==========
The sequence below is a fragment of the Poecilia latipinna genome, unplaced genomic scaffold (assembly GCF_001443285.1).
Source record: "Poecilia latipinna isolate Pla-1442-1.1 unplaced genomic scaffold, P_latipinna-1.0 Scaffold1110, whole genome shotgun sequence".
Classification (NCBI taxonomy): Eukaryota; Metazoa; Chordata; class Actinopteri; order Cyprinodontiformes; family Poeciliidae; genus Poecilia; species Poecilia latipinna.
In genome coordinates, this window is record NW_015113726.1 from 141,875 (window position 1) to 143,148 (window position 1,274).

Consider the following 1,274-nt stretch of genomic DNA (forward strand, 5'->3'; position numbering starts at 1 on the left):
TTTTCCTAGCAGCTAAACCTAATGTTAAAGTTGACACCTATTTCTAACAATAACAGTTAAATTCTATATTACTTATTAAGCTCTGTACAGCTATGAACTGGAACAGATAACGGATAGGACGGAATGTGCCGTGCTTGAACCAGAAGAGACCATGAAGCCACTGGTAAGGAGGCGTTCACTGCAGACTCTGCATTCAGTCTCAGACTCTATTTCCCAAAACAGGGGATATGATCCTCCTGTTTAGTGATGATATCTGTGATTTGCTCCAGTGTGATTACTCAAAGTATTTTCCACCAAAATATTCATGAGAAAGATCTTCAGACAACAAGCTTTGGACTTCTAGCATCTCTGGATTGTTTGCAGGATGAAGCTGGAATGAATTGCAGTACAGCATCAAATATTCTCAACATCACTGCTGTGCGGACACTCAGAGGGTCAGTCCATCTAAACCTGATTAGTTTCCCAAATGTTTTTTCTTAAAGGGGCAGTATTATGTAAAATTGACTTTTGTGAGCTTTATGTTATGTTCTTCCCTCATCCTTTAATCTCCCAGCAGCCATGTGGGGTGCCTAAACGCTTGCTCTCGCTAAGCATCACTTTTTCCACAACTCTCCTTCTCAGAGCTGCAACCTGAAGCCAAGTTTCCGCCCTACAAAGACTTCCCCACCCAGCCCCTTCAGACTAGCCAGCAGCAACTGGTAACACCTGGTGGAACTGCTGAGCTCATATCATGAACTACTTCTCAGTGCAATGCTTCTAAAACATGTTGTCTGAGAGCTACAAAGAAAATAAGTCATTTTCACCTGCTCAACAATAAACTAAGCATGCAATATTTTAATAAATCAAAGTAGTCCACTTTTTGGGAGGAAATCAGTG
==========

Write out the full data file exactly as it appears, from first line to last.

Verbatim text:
The sequence below is a fragment of the Poecilia latipinna genome, unplaced genomic scaffold (assembly GCF_001443285.1).
Source record: "Poecilia latipinna isolate Pla-1442-1.1 unplaced genomic scaffold, P_latipinna-1.0 Scaffold1110, whole genome shotgun sequence".
Classification (NCBI taxonomy): Eukaryota; Metazoa; Chordata; class Actinopteri; order Cyprinodontiformes; family Poeciliidae; genus Poecilia; species Poecilia latipinna.
In genome coordinates, this window is record NW_015113726.1 from 141,875 (window position 1) to 143,148 (window position 1,274).

Consider the following 1,274-nt stretch of genomic DNA (forward strand, 5'->3'; position numbering starts at 1 on the left):
TTTTCCTAGCAGCTAAACCTAATGTTAAAGTTGACACCTATTTCTAACAATAACAGTTAAATTCTATATTACTTATTAAGCTCTGTACAGCTATGAACTGGAACAGATAACGGATAGGACGGAATGTGCCGTGCTTGAACCAGAAGAGACCATGAAGCCACTGGTAAGGAGGCGTTCACTGCAGACTCTGCATTCAGTCTCAGACTCTATTTCCCAAAACAGGGGATATGATCCTCCTGTTTAGTGATGATATCTGTGATTTGCTCCAGTGTGATTACTCAAAGTATTTTCCACCAAAATATTCATGAGAAAGATCTTCAGACAACAAGCTTTGGACTTCTAGCATCTCTGGATTGTTTGCAGGATGAAGCTGGAATGAATTGCAGTACAGCATCAAATATTCTCAACATCACTGCTGTGCGGACACTCAGAGGGTCAGTCCATCTAAACCTGATTAGTTTCCCAAATGTTTTTTCTTAAAGGGGCAGTATTATGTAAAATTGACTTTTGTGAGCTTTATGTTATGTTCTTCCCTCATCCTTTAATCTCCCAGCAGCCATGTGGGGTGCCTAAACGCTTGCTCTCGCTAAGCATCACTTTTTCCACAACTCTCCTTCTCAGAGCTGCAACCTGAAGCCAAGTTTCCGCCCTACAAAGACTTCCCCACCCAGCCCCTTCAGACTAGCCAGCAGCAACTGGTAACACCTGGTGGAACTGCTGAGCTCATATCATGAACTACTTCTCAGTGCAATGCTTCTAAAACATGTTGTCTGAGAGCTACAAAGAAAATAAGTCATTTTCACCTGCTCAACAATAAACTAAGCATGCAATATTTTAATAAATCAAAGTAGTCCACTTTTTGGGAGGAAATCAGTG